The godfather of car batteries talks about the birth of the electric car. By John E. Waters, as told to Alissa Walker.John E. Waters knows a thing or two about batteries. He's worked in the business for the past 25 years. Now, as CEO and president of Bright Automotive, he'd like to put all that work to good use-perfecting a 100-mpg hybrid. But first, we asked him to take a trip down memory lane, to a time when he was developing and producing the battery pack for GM's ill-fated electric baby, the EV1."[In the early days of the electric car], there was this sense of wanting to save the planet, of wanting to make a product that did not fail because it was so revolutionary-a paradigm shift for the consumer. And a lot of that had to do with perfecting the range of the vehicle as compared to the gasoline internal-combustion engine.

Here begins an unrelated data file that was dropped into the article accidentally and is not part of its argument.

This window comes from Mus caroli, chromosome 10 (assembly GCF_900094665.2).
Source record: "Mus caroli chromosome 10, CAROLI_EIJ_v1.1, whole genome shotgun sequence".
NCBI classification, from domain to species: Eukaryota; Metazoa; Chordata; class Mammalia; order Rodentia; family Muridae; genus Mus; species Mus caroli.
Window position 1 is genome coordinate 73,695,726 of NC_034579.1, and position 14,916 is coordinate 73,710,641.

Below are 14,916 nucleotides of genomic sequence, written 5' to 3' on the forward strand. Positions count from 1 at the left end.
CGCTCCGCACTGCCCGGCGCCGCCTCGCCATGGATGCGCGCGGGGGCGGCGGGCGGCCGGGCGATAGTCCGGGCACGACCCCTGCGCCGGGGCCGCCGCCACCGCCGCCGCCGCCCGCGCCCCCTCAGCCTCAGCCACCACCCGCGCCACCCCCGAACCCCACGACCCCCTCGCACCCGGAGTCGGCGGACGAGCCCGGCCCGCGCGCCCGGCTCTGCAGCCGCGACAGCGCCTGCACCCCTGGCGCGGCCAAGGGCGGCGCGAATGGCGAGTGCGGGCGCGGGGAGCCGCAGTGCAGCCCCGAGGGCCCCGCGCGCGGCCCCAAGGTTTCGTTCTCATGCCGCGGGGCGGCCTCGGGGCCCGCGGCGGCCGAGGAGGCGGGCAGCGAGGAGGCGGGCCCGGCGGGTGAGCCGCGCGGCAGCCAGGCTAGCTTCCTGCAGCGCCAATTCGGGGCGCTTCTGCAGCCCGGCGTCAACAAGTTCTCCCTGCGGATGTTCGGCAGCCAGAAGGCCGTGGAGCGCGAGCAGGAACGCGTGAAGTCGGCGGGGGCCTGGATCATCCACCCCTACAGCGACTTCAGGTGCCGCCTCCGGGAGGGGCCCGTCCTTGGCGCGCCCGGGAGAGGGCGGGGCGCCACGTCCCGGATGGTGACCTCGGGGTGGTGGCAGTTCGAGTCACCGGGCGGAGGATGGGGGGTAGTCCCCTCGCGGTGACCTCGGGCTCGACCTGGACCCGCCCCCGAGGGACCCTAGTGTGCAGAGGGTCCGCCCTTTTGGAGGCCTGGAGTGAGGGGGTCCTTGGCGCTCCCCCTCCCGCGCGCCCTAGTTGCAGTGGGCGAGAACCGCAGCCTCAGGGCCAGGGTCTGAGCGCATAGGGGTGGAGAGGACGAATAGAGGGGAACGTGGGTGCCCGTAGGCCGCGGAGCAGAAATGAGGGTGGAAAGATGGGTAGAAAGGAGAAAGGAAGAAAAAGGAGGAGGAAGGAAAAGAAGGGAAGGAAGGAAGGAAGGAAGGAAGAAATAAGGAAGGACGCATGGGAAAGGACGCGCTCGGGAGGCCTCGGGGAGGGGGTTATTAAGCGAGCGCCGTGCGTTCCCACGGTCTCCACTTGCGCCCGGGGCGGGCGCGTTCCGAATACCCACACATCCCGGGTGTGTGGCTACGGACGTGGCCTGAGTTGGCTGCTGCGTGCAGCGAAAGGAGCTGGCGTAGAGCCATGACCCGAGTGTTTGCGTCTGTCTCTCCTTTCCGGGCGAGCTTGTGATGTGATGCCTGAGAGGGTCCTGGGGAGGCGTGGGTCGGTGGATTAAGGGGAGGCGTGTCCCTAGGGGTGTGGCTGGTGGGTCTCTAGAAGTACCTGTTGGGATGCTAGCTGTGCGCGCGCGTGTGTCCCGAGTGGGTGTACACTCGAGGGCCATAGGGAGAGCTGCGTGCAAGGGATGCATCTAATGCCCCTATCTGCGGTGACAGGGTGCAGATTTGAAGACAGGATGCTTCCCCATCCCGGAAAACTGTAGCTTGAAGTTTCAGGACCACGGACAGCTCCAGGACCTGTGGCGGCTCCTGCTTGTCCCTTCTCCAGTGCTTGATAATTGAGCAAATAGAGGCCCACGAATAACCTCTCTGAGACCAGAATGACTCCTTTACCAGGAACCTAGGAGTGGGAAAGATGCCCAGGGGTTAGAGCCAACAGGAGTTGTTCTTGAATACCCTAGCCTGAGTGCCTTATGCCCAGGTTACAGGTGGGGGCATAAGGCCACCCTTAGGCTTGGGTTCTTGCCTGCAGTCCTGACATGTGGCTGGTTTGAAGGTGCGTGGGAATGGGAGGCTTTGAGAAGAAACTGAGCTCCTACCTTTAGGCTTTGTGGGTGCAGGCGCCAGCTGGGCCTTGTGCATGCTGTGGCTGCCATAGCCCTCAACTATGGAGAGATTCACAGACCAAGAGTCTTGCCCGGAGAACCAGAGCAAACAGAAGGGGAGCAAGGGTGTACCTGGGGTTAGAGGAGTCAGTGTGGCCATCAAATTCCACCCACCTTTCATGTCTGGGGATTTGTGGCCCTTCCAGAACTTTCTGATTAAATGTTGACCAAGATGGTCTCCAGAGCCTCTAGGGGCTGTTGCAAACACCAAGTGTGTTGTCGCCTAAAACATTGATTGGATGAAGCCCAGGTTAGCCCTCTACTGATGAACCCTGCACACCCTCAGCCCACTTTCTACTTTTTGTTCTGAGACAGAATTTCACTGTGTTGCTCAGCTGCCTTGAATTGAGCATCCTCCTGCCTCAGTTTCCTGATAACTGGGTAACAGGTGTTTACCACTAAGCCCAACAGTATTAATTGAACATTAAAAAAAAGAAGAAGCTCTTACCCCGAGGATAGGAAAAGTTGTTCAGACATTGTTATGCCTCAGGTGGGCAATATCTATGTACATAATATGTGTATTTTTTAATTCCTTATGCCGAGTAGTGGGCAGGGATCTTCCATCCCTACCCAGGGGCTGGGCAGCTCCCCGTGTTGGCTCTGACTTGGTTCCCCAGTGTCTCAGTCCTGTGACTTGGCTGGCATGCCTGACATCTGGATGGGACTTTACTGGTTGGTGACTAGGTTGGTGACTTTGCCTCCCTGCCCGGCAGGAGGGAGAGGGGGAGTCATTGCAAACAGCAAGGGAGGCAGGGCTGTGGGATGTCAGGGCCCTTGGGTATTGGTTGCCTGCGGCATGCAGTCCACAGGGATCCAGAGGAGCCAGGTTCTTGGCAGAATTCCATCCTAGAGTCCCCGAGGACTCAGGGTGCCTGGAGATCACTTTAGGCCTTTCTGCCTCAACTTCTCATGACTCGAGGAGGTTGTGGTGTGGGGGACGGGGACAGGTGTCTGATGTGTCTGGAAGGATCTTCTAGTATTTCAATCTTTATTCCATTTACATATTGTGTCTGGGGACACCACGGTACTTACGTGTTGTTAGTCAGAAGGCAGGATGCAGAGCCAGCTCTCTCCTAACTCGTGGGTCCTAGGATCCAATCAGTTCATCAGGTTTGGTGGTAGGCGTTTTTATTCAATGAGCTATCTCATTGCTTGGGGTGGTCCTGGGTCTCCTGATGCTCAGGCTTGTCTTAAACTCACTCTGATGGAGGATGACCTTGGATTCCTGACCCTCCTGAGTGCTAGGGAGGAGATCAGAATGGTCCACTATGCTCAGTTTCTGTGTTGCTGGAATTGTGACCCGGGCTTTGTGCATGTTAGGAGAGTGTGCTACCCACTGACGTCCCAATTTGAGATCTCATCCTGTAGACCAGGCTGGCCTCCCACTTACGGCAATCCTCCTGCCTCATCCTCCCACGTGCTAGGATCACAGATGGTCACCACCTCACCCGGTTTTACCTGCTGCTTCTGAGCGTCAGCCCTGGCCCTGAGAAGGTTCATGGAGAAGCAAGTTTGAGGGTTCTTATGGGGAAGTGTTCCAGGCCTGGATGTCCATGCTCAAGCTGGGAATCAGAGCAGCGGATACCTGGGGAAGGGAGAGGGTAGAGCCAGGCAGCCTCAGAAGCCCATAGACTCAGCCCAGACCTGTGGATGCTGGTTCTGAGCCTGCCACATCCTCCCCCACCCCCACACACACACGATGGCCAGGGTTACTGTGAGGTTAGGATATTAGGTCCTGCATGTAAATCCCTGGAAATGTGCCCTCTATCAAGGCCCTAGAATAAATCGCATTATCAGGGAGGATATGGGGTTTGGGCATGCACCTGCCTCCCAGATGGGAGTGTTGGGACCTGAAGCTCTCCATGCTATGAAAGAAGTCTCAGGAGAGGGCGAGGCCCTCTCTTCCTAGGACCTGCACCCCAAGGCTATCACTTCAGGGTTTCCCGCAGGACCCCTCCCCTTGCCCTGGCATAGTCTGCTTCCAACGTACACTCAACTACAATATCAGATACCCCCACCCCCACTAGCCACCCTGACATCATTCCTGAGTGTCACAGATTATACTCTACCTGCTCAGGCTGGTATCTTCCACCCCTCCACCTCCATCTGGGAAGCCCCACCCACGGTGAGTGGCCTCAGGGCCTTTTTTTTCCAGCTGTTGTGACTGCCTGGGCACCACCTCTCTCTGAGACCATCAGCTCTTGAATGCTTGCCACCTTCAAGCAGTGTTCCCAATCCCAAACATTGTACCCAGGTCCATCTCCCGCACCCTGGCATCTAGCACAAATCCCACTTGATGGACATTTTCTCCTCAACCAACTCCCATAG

"Today, the concerns are almost identical to the comments and concerns I heard back in 1992 about the state of the art of the battery. They were specifically referring to the lead-acid-battery technology of the time. How are we going to get 100 miles of the charge out of the acid-battery pack? How is it going to be affordable? How is the warranty going to work? How do you replace them? All the same issues that you hear today."When we tackled the problem, within two years, we developed a battery-pack product that met the requirements. It was my job to integrate that product. It was huge-maybe five feet long and four feet wide. The battery was so large and heavy-half the weight of the vehicle-that it affected everything about the car: the dynamics of the drive, the braking and handling, the shipping, the interiors, the structure-everything."The battery had full impact on every component on the vehicle. And so when you saw how that component impacted the entire vehicle, you begin to analyze back to first principles: car design, and what you are really trying to do. Our goal is to move human beings from point A to point B, in some kind of device. And so the heavier the device is, the more un-aerodynamic that device is, the more energy it's going to take to move that device. It gave me great appreciation for efficiency and taking mass out of the vehicle to improve aerodynamics and the rolling resistance of the tires. The third generation [of that early battery] will be lithium-ion-based technology, which is kind of the last frontier of energy and batteries."Everyone's got an opinion on it. I can just tell you as the battery guy for the EV1, I never had a customer complaint about range. Also, customers are so preconditioned-they know how far they are going to drive their vehicle on a daily basis. Let's face it-something like 75 to 80 percent of Americans drive fewer than 90 miles a day. This has been seen as a challenge when it really isn't."Top image: Bright Automotive is launching a "secret product" late this spring. This image is a rendering of the cleaner automotive future the company envisions.